This undated image obtained from Facebook shows Ahmed Abu Khattala, an alleged leader of the deadly 2012 attacks on Americans in Benghazi, Libya.
This undated image obtained from Facebook shows Ahmed Abu Khattala, an alleged leader of the deadly 2012 attacks on Americans in Benghazi, Libya. Uncredited/AP
(This post was last updated at 3:55 p.m. ET.)
Ahmed Abu Khattala, the Libyan man the United States says played a key role on the attacks on the U.S. diplomatic mission in Benghazi, Libya, is now on American soil.
In a short appearance at the federal court house in Washington, D.C., Khattala pleaded not guilty to a single count of conspiring to provide material support and resources to terrorists.
NPR's Carrie Johnson is at the court house and reports:
"The justice department tells the U.S. magistrate judge they will add charges in the coming days. He pleaded not guilty during a 10-minute proceeding in D.C. federal court and the judge ordered him detained without bond. There will be a detention hearing July 2 and a status hearing July 8. He has a bushy long gray beard and wore a dark hoodie and dark pants."
Khattala is charged in connection to the attacks that left four Americans dead, including Ambassador Chris Stevens.
Khattala was captured by special forces in Libya almost two weeks ago.
The New York Times reports he was then put on a Navy warship and flown by helicopter to the mainland, where he will be brought to trial.
Here's a little background on Khattala from one of our previous posts:
"The United States filed charges against Khattala last summer.
"In interviews, Khattala has denied involvement in the attack, and as we've reported, he was living in the open.
"Khattala has been linked to the Islamist militant group Ansar al-Sharia, which officials in Washington have suspected was behind the attack.
"In October 2012, The New York Times spoke to Khattala at a luxury hotel where he was 'sipping a strawberry frappe on a patio and scoffing at the threats coming from the American and Libyan governments.' "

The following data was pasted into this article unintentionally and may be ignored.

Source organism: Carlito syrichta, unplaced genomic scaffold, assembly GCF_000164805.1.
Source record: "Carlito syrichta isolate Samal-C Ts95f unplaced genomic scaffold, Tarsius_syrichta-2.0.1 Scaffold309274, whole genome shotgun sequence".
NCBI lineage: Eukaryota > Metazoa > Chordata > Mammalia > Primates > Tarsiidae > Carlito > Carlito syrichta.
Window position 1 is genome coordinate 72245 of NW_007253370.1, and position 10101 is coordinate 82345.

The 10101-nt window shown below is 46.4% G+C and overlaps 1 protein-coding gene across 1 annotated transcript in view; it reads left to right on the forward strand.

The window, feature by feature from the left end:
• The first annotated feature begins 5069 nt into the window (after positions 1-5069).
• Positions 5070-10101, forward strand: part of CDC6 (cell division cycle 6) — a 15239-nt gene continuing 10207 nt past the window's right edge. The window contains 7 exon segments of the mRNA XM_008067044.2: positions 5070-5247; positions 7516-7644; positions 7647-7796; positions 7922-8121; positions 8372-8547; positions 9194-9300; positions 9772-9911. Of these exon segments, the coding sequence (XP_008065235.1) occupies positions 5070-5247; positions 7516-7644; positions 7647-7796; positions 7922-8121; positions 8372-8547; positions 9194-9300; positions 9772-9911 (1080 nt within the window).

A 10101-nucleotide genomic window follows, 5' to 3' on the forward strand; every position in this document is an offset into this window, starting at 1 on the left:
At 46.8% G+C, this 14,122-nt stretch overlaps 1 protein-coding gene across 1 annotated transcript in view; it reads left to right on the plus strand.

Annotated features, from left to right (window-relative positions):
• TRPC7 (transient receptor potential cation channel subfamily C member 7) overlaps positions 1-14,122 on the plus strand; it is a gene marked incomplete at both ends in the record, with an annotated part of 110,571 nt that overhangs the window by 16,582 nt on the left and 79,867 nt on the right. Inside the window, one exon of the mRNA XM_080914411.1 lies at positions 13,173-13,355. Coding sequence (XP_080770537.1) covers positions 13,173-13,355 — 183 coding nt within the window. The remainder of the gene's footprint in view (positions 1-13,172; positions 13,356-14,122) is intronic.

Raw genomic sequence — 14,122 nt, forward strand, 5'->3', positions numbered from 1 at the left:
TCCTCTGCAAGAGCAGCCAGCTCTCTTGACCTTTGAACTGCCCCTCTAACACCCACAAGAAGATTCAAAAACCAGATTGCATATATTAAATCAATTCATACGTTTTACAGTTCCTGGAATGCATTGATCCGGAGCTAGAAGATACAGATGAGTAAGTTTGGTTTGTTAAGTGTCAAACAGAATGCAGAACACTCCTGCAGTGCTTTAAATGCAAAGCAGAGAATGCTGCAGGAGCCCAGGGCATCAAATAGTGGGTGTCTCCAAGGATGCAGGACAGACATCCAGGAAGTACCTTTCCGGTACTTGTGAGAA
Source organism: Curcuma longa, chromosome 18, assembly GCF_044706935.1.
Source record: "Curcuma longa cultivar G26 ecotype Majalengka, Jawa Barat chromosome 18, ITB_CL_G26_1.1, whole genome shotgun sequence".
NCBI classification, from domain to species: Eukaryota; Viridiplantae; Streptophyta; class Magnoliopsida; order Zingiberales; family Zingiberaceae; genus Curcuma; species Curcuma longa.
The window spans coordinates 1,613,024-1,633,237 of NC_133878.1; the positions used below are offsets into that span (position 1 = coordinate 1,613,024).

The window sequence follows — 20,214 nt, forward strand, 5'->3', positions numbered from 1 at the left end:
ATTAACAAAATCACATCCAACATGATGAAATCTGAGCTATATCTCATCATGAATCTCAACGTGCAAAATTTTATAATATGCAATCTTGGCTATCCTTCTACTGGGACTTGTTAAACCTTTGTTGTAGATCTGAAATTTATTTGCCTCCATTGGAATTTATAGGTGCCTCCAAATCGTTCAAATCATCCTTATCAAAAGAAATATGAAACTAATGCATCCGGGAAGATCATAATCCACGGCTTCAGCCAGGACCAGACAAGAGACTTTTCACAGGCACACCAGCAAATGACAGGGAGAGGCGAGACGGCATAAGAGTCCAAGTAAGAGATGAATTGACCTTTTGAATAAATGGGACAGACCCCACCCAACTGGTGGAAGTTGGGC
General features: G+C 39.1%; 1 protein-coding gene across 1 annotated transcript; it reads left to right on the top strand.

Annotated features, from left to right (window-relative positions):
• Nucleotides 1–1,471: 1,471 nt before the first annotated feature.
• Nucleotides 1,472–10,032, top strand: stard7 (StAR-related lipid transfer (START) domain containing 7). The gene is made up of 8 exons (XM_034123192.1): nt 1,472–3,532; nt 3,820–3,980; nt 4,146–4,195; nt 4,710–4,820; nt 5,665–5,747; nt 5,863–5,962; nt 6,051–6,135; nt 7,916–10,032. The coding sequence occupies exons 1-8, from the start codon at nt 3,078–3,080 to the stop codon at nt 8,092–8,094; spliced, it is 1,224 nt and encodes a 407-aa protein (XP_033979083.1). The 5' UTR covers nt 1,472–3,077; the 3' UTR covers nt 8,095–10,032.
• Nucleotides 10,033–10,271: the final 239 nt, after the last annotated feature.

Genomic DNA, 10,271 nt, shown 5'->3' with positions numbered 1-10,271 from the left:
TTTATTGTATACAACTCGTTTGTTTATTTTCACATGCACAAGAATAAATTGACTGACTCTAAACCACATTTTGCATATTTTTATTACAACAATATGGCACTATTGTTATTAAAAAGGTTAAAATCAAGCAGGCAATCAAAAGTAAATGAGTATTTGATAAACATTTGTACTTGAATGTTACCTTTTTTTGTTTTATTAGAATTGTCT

Update at 4:15 p.m. ET. Face Full Weight Of Justice:
In a statement, Attorney General Eric Holder says that now that Khattala is on U.S. soil, he will "face the full weight of our justice system."
"We will prove, beyond a reasonable doubt, the defendant's alleged role in the attack that killed four brave Americans in Benghazi," Holder said.
The Justice Department said Khattala was initially charged with three charges in a criminal complaint filed under seal last July. But on June 26, a federal grand jury indicted Khattala on one count "of conspiracy to provide material support and resources to terrorists, knowing and intending that these would be used in preparation for and in carrying out a killing in the course of an attack on a federal facility, and the offense resulted in death."
Update at 11:47 a.m. ET. Documents Unsealed:
NPR's Carrie Johnson reports that as the day progresses, we should expect Khattala to make an appearance in court, and we should expect some more documents to be unsealed.
Currently all we have a is a short charging document.
Carrie says, however, that we should not expect an FBI affidavit detailing Khattala's involvement.
Update at 10:06 a.m. ET. The Logistics:
The New York Times reports that the decision to file charges in the Washington, D.C., courthouse has raised some questions about the kind of logistics necessary to bring Khattala to trial there.
The paper explains:
"Nearly all the high-profile terrorists tried in federal court since the Sept. 11, 2001, attacks have been tried in New York or Alexandria, Va., across the Potomac River from Washington. The New York courthouse is connected directly to jails where the defendants are typically held, making it far easier to transport them for court appearances.
"The Washington courthouse is not connected to a jail, so every time Mr. Abu Khattala has to appear in court the government will have to move him with armed guards in armored vehicles.
"The streets of Washington are often filled with the motorcades of American politicians and foreign leaders. But the daily transportation of such a suspect could create the risk of an attack or sabotage, security experts said."